Price-earnings ratios on the S&P 500 index are higher than they were at the same stage of earlier cycles, but this should not be a major concern. Actual and estimated earnings on which the p-e ratios are based will be rising as the economy pulls out of recession. A big kick will come late this year or early in 2003 when large-cap technology companies (heavily influencing S&P 500 earnings) start to benefit from stepped-up capital spending.
Also, p-e ratios tend to be high when the general level of interest rates is low. That's because demand for stocks increases when returns are meager on fixed-income investments competing with equities, as is the case now.
S&P chief economist David Wyss expects the current recession to be one of the mildest on record and likely to end within a year of its March 2001 starting point. If it runs a full 12 months, it will mean that since November 1982, there were two expansions lasting a total of 212 months and two recessions lasting a total of 20 months, or an expansion-to-recession longevity ratio of 10.6 to 1. Going back to 1900, that ratio had never before been higher than 6.2 to 1 and has averaged just 3 to 1. The more than 10 expansion months for each recession month in the past 19 years or so presumably reflect more astute Federal Reserve monetary policy and computer-aided inventory control. This economic strength and dependability contributes to high stock valuations.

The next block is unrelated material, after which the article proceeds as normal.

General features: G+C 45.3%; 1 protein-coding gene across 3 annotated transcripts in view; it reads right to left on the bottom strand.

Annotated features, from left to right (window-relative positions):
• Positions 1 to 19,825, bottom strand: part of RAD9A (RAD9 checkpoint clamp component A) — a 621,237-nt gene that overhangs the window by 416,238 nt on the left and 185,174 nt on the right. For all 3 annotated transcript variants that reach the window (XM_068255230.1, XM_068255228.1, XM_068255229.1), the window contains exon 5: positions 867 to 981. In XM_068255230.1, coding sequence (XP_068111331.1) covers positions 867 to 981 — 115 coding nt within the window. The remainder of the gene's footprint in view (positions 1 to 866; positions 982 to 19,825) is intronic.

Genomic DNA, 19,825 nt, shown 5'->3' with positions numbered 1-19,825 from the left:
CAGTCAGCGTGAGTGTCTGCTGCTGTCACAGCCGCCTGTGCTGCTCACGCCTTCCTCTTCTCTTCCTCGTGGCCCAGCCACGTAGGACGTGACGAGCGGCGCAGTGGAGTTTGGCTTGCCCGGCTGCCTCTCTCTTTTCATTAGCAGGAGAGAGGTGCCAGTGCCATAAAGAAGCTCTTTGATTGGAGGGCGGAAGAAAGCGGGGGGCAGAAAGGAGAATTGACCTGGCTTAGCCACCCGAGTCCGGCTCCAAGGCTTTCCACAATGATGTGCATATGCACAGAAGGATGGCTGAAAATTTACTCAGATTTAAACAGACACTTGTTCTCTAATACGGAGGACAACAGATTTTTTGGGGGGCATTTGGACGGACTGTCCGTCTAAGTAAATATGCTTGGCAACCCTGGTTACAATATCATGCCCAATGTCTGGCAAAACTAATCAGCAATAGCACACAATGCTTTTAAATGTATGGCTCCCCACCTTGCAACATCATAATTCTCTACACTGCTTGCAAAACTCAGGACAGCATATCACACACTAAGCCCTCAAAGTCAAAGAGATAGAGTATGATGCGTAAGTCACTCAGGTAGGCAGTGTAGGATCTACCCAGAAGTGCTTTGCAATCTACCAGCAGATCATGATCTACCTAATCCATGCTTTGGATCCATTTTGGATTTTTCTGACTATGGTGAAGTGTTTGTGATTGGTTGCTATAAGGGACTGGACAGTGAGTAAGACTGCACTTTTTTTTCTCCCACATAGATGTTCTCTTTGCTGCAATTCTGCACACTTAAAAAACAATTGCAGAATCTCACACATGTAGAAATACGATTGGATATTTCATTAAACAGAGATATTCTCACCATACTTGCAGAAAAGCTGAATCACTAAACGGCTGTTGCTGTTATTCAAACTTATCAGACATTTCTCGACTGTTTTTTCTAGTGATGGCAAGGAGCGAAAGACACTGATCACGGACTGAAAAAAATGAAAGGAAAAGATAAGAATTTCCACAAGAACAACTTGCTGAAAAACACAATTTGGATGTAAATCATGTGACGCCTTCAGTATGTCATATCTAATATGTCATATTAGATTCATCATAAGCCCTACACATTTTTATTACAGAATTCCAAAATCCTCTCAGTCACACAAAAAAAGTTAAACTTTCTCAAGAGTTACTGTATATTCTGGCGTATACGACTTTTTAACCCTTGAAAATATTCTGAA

Investors have been badly shaken by the bear market and terrorist attacks, and will move carefully. But the upward trend seen since the September 21 low should continue. Kaufman is editor of Standard & Poor's weekly investing newsletter, The Outlook